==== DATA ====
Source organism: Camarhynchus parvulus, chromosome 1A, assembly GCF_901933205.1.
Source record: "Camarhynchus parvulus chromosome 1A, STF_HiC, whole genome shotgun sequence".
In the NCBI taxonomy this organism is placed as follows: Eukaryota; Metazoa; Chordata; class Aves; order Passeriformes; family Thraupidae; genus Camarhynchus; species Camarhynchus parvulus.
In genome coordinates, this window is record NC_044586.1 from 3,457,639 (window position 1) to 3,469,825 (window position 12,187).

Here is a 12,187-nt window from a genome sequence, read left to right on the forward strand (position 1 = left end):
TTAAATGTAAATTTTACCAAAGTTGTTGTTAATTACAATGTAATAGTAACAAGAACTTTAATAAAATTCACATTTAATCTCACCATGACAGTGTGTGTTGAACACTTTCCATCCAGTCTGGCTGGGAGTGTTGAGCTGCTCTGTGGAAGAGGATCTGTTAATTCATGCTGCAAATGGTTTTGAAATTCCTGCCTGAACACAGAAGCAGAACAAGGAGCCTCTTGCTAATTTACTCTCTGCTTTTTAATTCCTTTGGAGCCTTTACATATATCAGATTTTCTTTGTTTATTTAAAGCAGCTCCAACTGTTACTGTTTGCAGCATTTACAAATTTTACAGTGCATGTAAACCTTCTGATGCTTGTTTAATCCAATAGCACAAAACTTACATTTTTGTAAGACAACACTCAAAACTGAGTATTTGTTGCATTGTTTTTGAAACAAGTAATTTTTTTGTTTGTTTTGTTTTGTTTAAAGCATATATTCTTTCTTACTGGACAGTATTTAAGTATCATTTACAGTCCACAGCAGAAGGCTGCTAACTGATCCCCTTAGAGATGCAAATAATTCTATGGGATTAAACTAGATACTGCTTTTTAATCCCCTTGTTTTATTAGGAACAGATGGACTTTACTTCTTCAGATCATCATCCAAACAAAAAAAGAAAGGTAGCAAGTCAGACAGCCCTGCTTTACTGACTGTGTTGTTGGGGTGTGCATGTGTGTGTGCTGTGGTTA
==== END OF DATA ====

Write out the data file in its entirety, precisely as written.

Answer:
Source organism: Camarhynchus parvulus, chromosome 1A, assembly GCF_901933205.1.
Source record: "Camarhynchus parvulus chromosome 1A, STF_HiC, whole genome shotgun sequence".
In the NCBI taxonomy this organism is placed as follows: Eukaryota; Metazoa; Chordata; class Aves; order Passeriformes; family Thraupidae; genus Camarhynchus; species Camarhynchus parvulus.
In genome coordinates, this window is record NC_044586.1 from 3,457,639 (window position 1) to 3,469,825 (window position 12,187).

Here is a 12,187-nt window from a genome sequence, read left to right on the forward strand (position 1 = left end):
TTAAATGTAAATTTTACCAAAGTTGTTGTTAATTACAATGTAATAGTAACAAGAACTTTAATAAAATTCACATTTAATCTCACCATGACAGTGTGTGTTGAACACTTTCCATCCAGTCTGGCTGGGAGTGTTGAGCTGCTCTGTGGAAGAGGATCTGTTAATTCATGCTGCAAATGGTTTTGAAATTCCTGCCTGAACACAGAAGCAGAACAAGGAGCCTCTTGCTAATTTACTCTCTGCTTTTTAATTCCTTTGGAGCCTTTACATATATCAGATTTTCTTTGTTTATTTAAAGCAGCTCCAACTGTTACTGTTTGCAGCATTTACAAATTTTACAGTGCATGTAAACCTTCTGATGCTTGTTTAATCCAATAGCACAAAACTTACATTTTTGTAAGACAACACTCAAAACTGAGTATTTGTTGCATTGTTTTTGAAACAAGTAATTTTTTTGTTTGTTTTGTTTTGTTTAAAGCATATATTCTTTCTTACTGGACAGTATTTAAGTATCATTTACAGTCCACAGCAGAAGGCTGCTAACTGATCCCCTTAGAGATGCAAATAATTCTATGGGATTAAACTAGATACTGCTTTTTAATCCCCTTGTTTTATTAGGAACAGATGGACTTTACTTCTTCAGATCATCATCCAAACAAAAAAAGAAAGGTAGCAAGTCAGACAGCCCTGCTTTACTGACTGTGTTGTTGGGGTGTGCATGTGTGTGTGCTGTGGTTA